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I am just now in the midst of a strange issue. A client moved their SQL database server from Hyper-V to VMWare on Saturday. Yesterday they called me complaining about performance. In the brief time and limited access I had I was able to see a lot of indicators of poor I/O (and many other problems) so I made a few recommendations.

They restarted their SQL server to add on the VMWare tools and take care of a few other tasks. Upon restart their data reverted (from their perspective) to the moment they brought it up on the new VM. They found that the new database was pointed to the old iSCSI drives instead of the new vmdk files and wasn't writing anything at all to disk. They tried restoring their backup but it fails every time before completion.

Did the database just fill up the dirty cache, never writing to disk? How in the world did the database continue to function for five days without presenting anything more than slow I/O to the end users? A complicating factor is they didn't have any alerts set up on the database that might have warned them of these kinds of problems. The event logs on the server itself show that there were numerous write errors.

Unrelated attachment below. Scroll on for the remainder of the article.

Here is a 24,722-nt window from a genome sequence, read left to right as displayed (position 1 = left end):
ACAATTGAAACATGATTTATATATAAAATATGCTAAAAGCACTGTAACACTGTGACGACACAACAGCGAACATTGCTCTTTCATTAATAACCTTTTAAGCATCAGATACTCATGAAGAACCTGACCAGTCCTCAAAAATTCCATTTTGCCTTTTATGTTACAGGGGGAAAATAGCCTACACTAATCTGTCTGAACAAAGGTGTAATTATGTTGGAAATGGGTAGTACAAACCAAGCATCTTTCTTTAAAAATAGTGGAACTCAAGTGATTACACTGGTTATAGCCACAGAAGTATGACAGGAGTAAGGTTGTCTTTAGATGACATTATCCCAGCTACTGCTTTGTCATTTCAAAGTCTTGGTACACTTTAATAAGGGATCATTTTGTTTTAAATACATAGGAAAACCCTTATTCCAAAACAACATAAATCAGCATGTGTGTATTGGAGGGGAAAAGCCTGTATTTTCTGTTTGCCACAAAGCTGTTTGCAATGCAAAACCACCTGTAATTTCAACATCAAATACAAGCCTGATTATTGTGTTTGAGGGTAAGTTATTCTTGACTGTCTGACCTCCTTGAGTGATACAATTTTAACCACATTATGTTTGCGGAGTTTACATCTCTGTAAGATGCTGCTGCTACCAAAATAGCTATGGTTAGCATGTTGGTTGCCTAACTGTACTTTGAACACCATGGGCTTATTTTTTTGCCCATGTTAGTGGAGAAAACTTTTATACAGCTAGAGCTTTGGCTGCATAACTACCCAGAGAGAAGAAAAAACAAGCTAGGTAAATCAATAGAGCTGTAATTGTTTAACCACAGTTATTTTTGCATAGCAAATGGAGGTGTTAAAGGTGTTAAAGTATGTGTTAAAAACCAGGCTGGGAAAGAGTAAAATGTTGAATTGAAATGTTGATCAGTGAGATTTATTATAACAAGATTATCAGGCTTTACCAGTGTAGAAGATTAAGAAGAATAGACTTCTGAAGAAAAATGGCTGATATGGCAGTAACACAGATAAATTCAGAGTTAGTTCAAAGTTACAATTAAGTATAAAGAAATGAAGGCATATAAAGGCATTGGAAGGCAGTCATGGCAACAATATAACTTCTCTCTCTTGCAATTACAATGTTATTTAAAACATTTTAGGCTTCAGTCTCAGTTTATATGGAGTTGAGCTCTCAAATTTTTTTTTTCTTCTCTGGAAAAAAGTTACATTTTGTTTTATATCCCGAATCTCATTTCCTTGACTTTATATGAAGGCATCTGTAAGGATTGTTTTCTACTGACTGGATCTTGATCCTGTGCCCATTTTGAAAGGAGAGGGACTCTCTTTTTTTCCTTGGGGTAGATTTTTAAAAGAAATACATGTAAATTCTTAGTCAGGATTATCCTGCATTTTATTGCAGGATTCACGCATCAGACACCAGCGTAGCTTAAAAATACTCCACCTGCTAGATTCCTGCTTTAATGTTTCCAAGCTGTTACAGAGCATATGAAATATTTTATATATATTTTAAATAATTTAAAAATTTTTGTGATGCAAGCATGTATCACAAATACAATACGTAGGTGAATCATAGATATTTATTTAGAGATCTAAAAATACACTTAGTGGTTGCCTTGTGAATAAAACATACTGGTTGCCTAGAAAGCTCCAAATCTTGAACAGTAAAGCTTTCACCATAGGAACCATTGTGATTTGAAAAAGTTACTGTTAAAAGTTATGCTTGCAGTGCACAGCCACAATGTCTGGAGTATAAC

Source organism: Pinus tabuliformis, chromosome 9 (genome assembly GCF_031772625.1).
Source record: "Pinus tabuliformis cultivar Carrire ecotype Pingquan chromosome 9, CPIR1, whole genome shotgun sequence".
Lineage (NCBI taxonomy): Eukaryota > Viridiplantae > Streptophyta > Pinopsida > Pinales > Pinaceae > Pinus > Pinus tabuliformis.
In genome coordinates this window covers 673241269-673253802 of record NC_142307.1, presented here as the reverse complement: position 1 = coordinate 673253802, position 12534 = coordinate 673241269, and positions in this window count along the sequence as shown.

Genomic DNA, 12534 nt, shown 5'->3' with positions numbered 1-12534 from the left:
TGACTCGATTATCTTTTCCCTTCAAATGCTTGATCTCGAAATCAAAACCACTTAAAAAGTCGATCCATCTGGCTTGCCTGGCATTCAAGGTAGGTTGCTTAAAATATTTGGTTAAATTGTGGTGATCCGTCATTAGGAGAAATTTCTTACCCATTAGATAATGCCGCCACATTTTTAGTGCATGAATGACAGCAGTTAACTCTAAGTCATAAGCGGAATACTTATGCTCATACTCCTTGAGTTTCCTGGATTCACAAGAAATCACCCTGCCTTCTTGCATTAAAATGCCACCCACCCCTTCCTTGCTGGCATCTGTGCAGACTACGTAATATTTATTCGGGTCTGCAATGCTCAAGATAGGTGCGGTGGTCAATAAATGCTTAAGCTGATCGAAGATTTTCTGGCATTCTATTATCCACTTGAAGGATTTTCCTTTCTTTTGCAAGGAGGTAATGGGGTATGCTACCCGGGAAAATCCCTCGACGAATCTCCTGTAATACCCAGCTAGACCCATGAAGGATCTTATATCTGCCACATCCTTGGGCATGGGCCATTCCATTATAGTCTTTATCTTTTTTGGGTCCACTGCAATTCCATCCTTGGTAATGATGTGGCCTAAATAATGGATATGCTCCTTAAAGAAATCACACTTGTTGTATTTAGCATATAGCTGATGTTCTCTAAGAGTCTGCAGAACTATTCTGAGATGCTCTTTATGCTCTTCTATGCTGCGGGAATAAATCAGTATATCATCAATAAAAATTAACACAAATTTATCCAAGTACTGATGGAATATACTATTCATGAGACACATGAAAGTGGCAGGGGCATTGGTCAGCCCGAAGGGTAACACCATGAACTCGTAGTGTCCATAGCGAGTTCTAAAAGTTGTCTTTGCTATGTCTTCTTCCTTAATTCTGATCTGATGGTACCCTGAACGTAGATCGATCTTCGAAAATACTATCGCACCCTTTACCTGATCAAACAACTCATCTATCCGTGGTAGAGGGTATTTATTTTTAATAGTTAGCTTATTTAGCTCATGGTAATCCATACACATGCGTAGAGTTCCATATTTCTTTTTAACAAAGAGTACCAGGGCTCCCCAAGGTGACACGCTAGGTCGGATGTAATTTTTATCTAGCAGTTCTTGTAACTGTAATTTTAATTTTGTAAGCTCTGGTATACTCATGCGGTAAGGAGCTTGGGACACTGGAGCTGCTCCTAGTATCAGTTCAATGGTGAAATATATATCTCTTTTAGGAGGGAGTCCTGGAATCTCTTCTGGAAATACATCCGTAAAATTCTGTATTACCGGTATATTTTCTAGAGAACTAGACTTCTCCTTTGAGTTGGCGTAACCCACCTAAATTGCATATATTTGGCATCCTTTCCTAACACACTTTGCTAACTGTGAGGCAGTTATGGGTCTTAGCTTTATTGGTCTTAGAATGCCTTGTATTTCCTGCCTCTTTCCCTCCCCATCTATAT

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    Sounds like SQL Server did present issues, the customer just wasn't looking for them. SQL Server can encounter a lot of problems that it will log somewhere - if you're not looking at the logs, though... this is like putting electrical tape over the check engine light – Aaron Bertrand Aug 27 '15 at 16:05
  • Perhaps the VM had a snapshot in place that was reverted automatically when the VM was restarted. SQL Server did ensure data was written to disk, what happened to that data at the VM level is anyone's guess. – Max Vernon Aug 27 '15 at 19:16
  • One other thing... Always ensure you have a tested backup strategy in place. Test backups by restoring them to another instance. Until you do that, you should have no trust in the system. – Max Vernon Aug 27 '15 at 19:17
  • Don't have a suggestion, but would like to see how you resolve it. Please update the question. Thanks. – Emacs User Aug 27 '15 at 21:30
  • Did they have an long running transaction that was never committed? – datagod Oct 26 '15 at 16:25
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The problem was never definitively resolved. What was found was that at some point their database was completely truncated by an unknown command. Every time they tried to restore the database and roll forward, they were re-truncating their DB.

They started rolling forward a little bit at a time until they found the moment when it went bad. At that point they cut me out of the troubleshooting loop so I was not able to participate in the post-mortem. My guess is that someone did something really stupid on the database and they didn't want me to dig too deeply.

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